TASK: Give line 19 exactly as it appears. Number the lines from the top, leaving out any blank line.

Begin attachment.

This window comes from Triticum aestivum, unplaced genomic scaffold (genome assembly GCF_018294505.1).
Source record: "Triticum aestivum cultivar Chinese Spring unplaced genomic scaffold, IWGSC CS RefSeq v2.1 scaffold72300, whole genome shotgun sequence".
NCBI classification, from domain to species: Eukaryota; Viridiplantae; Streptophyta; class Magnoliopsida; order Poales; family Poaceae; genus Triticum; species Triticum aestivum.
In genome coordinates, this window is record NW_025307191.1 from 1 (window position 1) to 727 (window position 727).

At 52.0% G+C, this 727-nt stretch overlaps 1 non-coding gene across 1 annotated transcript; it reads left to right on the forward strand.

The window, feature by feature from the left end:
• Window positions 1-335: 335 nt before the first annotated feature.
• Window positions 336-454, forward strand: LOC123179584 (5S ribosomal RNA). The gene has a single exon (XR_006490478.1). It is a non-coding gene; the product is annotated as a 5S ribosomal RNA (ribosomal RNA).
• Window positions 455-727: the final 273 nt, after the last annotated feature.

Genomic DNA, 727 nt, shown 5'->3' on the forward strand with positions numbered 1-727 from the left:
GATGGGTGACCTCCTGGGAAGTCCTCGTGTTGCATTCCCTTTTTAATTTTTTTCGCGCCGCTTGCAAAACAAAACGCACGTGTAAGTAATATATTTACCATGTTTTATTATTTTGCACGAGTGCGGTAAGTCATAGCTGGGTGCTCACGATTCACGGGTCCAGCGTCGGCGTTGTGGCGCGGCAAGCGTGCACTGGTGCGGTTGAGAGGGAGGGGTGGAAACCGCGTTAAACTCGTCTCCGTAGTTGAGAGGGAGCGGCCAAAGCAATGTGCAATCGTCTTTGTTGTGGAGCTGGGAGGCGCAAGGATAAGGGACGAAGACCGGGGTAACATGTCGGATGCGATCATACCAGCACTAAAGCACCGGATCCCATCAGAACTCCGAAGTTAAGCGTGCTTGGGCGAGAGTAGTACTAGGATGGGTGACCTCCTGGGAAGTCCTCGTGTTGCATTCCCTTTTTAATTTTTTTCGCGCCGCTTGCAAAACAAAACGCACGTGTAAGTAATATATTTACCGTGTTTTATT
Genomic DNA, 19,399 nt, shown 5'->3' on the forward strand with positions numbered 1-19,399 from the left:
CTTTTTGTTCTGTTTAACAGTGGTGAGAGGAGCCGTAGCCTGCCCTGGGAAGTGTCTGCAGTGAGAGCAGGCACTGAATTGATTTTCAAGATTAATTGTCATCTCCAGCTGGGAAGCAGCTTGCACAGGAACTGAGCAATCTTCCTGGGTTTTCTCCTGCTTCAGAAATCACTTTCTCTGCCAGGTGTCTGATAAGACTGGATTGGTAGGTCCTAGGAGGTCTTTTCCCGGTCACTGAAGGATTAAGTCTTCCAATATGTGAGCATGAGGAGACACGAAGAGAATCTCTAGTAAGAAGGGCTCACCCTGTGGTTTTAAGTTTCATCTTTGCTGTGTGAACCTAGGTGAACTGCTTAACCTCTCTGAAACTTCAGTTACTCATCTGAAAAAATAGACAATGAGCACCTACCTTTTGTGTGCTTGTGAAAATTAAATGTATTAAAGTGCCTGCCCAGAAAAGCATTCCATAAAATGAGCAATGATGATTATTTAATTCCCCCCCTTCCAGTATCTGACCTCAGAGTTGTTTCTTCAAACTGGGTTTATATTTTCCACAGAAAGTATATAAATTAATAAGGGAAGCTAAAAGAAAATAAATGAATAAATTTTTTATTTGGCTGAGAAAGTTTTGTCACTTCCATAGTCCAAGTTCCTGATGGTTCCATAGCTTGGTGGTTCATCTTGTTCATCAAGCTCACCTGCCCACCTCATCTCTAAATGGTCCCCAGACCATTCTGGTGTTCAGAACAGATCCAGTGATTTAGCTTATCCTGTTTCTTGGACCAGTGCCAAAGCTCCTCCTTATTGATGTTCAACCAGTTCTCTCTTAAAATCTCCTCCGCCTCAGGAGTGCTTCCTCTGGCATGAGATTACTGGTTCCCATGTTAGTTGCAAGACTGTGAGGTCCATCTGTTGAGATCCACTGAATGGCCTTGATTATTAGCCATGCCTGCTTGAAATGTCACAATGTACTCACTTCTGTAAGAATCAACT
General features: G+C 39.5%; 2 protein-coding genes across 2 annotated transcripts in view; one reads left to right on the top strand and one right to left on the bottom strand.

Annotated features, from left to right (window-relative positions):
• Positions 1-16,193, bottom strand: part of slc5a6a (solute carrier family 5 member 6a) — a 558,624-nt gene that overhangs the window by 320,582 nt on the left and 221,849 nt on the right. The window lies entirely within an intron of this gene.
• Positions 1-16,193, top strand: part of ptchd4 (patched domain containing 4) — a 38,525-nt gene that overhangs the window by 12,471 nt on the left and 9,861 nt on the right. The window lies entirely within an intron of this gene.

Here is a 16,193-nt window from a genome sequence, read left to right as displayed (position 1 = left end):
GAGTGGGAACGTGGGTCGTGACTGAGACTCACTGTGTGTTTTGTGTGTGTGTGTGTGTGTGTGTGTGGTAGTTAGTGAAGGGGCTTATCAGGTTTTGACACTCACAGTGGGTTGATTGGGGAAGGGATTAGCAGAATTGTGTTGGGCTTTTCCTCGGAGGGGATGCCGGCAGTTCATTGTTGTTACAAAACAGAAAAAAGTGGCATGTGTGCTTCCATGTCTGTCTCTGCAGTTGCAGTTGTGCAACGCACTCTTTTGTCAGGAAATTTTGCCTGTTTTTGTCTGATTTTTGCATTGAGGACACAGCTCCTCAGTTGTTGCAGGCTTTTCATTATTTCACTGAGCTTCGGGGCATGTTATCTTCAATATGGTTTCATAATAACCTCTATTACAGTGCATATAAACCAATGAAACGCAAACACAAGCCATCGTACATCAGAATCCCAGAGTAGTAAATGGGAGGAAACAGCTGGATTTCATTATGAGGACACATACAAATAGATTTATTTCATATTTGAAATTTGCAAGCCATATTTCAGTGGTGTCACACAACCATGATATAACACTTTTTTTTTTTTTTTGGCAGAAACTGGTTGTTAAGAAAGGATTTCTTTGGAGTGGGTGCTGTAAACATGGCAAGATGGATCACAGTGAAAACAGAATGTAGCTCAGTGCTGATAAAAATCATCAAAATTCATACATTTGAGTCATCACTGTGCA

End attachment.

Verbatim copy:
GAGTGGGAACGTGGGTCGTGACTGAGACTCACTGTGTGTTTTGTGTGTGTGTGTGTGTGTGTGTGTGGTAGTTAGTGAAGGGGCTTATCAGGTTTTGACACTCACAGTGGGTTGATTGGGGAAGGGATTAGCAGAATTGTGTTGGGCTTTTCCTCGGAGGGGATGCCGGCAGTTCATTGTTGTTACAAAACAGAAAAAAGTGGCATGTGTGCTTCCATGTCTGTCTCTGCAGTTGCAGTTGTGCAACGCACTCTTTTGTCAGGAAATTTTGCCTGTTTTTGTCTGATTTTTGCATTGAGGACACAGCTCCTCAGTTGTTGCAGGCTTTTCATTATTTCACTGAGCTTCGGGGCATGTTATCTTCAATATGGTTTCATAATAACCTCTATTACAGTGCATATAAACCAATGAAACGCAAACACAAGCCATCGTACATCAGAATCCCAGAGTAGTAAATGGGAGGAAACAGCTGGATTTCATTATGAGGACACATACAAATAGATTTATTTCATATTTGAAATTTGCAAGCCATATTTCAGTGGTGTCACACAACCATGATATAACACTTTTTTTTTTTTTTTGGCAGAAACTGGTTGTTAAGAAAGGATTTCTTTGGAGTGGGTGCTGTAAACATGGCAAGATGGATCACAGTGAAAACAGAATGTAGCTCAGTGCTGATAAAAATCATCAAAATTCATACATTTGAGTCATCACTGTGCA